Robert Crowley lost his wife Julie to dementia last year. Read how his experience of caring for her has inspired him to create an album of spoken word and music, 'Care Comfort Compassion', that he hopes will help others in his position.
My life changed when I met Julie. She was always happy and smiling, but very sensitive. I often had black dog days and she taught me to live and love again.
When she became ill, looking after Julie was a privilege and was something I did to my absolute best ability.
Someone asked me recently if I’d had any experience of dementia before Julie was diagnosed, and I hadn’t really.
It was a learning process as her illness progressed – slowly at first, before it became unstoppable.
Spotting the signs of dementia
The first symptoms I noticed in Julie were repetition of questions or general observations. There were times when I would get frustrated with her, saying things like ‘Julie I’ve already told you that’.
I wasn’t aware of what was going on when these symptoms first appeared in 2009. I feel incredible guilt for how I dealt with this situation, even though I wasn’t to know what was going on.
That’s why I think it’s really important to get an early diagnosis, as it can put enormous strain on your relationship.
Julie’s life before I met her had been as a journalist. She liked a drink, which I think affected her in later life. At a point I approached Alzheimer’s Society about possible side effects or illness from that lifestyle. They noted that Korsakoffs Syndrome was a possibility.
Julie displayed some of the effects: confabulation, saying things that made no sense just to cover up time lapses, repetition, forgetfulness. Our GPs never helped in any way even though I had discussed this with them.
What I really would have appreciated was an early warning of what vascular dementia meant for both of us. When she was taken into care, it was really sad and hard. People who are carers need assistance, they really do.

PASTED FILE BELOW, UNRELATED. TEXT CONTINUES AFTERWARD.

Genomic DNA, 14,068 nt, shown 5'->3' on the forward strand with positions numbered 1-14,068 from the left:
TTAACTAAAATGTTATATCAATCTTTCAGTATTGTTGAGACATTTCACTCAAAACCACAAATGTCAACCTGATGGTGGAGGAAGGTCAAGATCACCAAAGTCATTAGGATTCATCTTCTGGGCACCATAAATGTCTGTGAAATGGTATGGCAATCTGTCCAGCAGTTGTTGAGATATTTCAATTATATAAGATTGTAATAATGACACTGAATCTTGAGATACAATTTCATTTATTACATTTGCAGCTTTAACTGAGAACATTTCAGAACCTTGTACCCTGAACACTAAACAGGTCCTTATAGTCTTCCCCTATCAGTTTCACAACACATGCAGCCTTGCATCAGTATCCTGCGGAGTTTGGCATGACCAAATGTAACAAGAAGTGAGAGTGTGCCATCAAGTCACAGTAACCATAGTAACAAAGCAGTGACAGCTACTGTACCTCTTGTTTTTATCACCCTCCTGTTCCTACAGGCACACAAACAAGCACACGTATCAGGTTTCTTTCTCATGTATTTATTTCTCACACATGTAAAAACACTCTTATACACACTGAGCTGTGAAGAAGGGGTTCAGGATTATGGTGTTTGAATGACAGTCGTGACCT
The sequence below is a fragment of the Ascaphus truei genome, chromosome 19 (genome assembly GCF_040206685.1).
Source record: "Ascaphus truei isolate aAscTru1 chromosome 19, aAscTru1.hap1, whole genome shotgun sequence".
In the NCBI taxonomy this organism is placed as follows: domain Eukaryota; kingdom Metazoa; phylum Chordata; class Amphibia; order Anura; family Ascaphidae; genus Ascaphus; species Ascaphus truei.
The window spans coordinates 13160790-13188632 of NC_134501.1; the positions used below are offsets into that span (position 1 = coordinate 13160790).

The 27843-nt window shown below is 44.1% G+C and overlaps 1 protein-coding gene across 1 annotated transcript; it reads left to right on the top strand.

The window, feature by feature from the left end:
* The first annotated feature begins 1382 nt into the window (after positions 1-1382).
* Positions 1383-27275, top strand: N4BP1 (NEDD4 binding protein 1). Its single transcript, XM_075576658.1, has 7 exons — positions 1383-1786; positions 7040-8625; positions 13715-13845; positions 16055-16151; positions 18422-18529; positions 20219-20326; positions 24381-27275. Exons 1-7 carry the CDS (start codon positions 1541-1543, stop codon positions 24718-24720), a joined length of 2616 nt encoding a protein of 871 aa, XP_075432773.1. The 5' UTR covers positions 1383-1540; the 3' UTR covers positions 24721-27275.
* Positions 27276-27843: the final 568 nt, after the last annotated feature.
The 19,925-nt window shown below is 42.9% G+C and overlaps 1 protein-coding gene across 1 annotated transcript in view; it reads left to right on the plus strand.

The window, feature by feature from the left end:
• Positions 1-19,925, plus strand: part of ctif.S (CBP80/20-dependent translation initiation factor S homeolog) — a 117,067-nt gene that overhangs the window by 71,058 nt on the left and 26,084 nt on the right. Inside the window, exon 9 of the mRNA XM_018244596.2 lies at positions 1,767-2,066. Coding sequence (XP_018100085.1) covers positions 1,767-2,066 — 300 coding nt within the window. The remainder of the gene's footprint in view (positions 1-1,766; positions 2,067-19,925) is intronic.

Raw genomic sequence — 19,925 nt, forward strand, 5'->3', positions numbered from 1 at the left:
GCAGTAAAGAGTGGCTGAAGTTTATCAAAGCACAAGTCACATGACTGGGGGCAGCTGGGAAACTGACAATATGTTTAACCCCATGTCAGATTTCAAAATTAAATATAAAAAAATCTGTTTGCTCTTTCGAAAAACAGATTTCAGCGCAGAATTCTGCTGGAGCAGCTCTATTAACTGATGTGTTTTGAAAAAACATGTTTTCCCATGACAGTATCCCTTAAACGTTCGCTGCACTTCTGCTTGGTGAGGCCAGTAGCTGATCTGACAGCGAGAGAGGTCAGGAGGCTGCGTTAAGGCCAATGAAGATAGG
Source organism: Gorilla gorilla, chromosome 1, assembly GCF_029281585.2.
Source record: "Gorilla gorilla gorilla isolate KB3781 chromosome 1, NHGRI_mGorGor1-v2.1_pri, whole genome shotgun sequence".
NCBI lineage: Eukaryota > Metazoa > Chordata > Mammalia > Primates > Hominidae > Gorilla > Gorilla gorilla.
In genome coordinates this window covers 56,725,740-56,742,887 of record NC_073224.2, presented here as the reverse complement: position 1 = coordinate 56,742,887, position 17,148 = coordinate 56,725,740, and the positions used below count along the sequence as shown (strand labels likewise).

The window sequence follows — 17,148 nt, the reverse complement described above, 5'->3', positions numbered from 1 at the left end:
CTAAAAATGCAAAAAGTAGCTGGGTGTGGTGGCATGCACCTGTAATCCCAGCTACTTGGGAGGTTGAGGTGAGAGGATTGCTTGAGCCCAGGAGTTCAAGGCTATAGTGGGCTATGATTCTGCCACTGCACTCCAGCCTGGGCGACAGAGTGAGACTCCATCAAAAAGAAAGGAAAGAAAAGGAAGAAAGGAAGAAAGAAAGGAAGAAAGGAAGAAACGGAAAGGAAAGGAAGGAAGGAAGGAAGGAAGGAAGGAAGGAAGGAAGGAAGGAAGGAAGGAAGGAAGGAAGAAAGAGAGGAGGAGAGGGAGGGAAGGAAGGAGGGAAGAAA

Remembering Julie through music
I had joined a harmony group while Julie was in care, just to get myself out and about and begin socialising with people.
When Julie passed away, I thought about producing a CD in her memory and to raise money for Alzheimer’s Society. I put together a collection of music and spoken word and called it ‘Care Comfort Compassion’. In times of crisis, music can be incredibly healing and this album is exactly that.
There are songs of hope, songs of love, classical guitar, a song of parting, a Quaker reading and some church bells. It’s incredibly calming. The actual sequence is from finding love to her passing away.
This album is a love poem to Julie – not maudlin, but comforting.
As well as songs from the harmony group, there are readings and some of our favourite songs – including tracks by Peter Gabriel, Kate Bush and Annie Lennox.
There’s also a cover of The Wind Beneath my Wings from the film Beaches, because we enjoyed watching the film and both liked the song. This track inspires me to do the things that we wanted to do together.
All the music and poetry on Care Comfort Compassion has brought comfort to me, and I hope it will offer similar comfort to others.